If you are practicing alone or as part of a group of therapists in which you are an affiliate rather than an ‘employee’ your self-employed status will be as a Sole Trader. Legally, this means you are personally responsible for any losses your business makes as opposed to a Limited Company (where responsibility does not extend beyond the company i.e personal assets are protected).

As a Sole Trader you’ll most likely use the Cash Basis method of recording your accounts. Using Cash Basis, you’ll need to report income and expenses as they are received and paid for during the tax year period. You won’t need to include payments owed or expected to fall outside of the tax year period.

There are a few circumstances where you cannot use Cash Basis accounting but must use traditional accounting methods (which includes recording income and expenses by the date they were invoiced or billed), for example, if your annual business turnover exceeds £150,000. For more details, please visit the website.

Limited companies and limited liability partnerships must use traditional methods rather than cash basis. Once your taxable income exceeds the Basic Rate you might consider forming a limited company as this caps your tax rate at 20%.

How to Complete your Tax Return

1. Collate your Gross Income

Generally, keeping monthly records helps immensely with this. If you use Kiku you can generate a monthly (or annual) breakdown of all your counselling income instantly, which means you can forget about it until it’s time to submit your tax return.

If you prefer to do this manually, keeping tabs as you go throughout the year saves so much time and energy when it comes to your return.

2. Deduct allowable expenses

The following is a list of expenses that can be deducted if you are a self-employed Counsellor or Therapist:

Office costs - stationary, equipment, phones, software, Including office running costs (ie, broadband, phone bills, heating etc.); Room rental, Therapy Materials - Candles, oils, tissues, creative therapy tools ie, sandtray, crayons, clay etc.;  Business costs - Civil Indemnity Insurance, bank charges and interest on business related loans; Work clothes; Advertising - website costs, google ads, print adverts, directory costs etc.; CPD - books, journal subscriptions, training courses, lectures etc.; Supervision; Membership costs for BACP, UKCP, NCS, HCPC etc.; Business travel costs and lunches.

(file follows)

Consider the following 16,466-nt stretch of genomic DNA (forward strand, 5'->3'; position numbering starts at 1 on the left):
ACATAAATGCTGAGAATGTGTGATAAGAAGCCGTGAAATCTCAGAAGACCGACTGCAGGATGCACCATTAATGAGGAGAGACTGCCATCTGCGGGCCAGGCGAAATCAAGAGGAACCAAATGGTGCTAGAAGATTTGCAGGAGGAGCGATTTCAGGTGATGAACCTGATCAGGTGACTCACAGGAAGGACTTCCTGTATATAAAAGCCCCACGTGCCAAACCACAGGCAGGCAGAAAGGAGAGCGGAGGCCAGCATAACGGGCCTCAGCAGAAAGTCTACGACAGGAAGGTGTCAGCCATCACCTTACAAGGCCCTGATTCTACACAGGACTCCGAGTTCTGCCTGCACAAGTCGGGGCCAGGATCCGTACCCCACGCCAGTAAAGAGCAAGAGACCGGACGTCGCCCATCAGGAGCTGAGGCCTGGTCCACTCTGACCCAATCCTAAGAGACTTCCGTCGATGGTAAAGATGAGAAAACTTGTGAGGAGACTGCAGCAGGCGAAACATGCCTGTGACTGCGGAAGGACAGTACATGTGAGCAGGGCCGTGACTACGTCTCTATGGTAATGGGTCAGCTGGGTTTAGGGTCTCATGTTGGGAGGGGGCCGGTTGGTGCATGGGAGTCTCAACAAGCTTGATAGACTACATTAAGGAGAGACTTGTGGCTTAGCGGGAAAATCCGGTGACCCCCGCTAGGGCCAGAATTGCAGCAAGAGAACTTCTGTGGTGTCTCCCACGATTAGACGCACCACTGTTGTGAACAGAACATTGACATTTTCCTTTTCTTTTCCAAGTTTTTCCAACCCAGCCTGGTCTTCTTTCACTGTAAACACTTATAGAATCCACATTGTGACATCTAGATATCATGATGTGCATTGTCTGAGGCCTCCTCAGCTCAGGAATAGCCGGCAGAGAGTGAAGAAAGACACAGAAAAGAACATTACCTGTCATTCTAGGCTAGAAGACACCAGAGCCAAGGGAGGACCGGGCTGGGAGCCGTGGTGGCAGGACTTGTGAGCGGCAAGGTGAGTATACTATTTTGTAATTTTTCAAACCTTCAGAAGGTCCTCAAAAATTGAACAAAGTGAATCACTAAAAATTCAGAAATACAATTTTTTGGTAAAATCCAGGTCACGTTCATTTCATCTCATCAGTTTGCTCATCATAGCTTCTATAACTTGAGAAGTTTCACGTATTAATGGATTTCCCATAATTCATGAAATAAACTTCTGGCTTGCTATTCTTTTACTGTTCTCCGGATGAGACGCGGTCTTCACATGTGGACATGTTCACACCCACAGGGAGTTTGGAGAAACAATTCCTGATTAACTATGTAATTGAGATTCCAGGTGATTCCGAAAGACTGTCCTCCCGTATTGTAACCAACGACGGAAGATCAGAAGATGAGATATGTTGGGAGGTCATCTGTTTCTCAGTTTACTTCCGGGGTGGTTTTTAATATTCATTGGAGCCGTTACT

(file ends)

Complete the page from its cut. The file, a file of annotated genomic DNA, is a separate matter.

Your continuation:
If you work from home, as many of us do these days, you can also claim part of your heating, water, and council tax bills

You’ll need to work out how much you can deduct based on the hours you spend working from home.

Alternatively, there is a simpler ‘flat rate’ method of calculating this (using hours worked and the number of people living in your home). Details can be found on the government website,

Again, keeping monthly records of your expenses can make this process infinitely easier.

With Kiku you can log your expenses as you go along, creating a securely stored record that can be downloaded instantly when it comes to submitting your return.

3. Calculate your Taxable Income

Once you have deducted all of your expenses you’re left with your Yearly Profit. There is a tool on the online submission form that allows you to view expected tax owed before submitting your final return. 

Once you are ready and have submitted your return you’ll receive a confirmation receipt. Any tax owed will then be confirmed by the HMRC and the deadline for payment provided.

Make next year's tax return quick, easy & stress-free with Kiku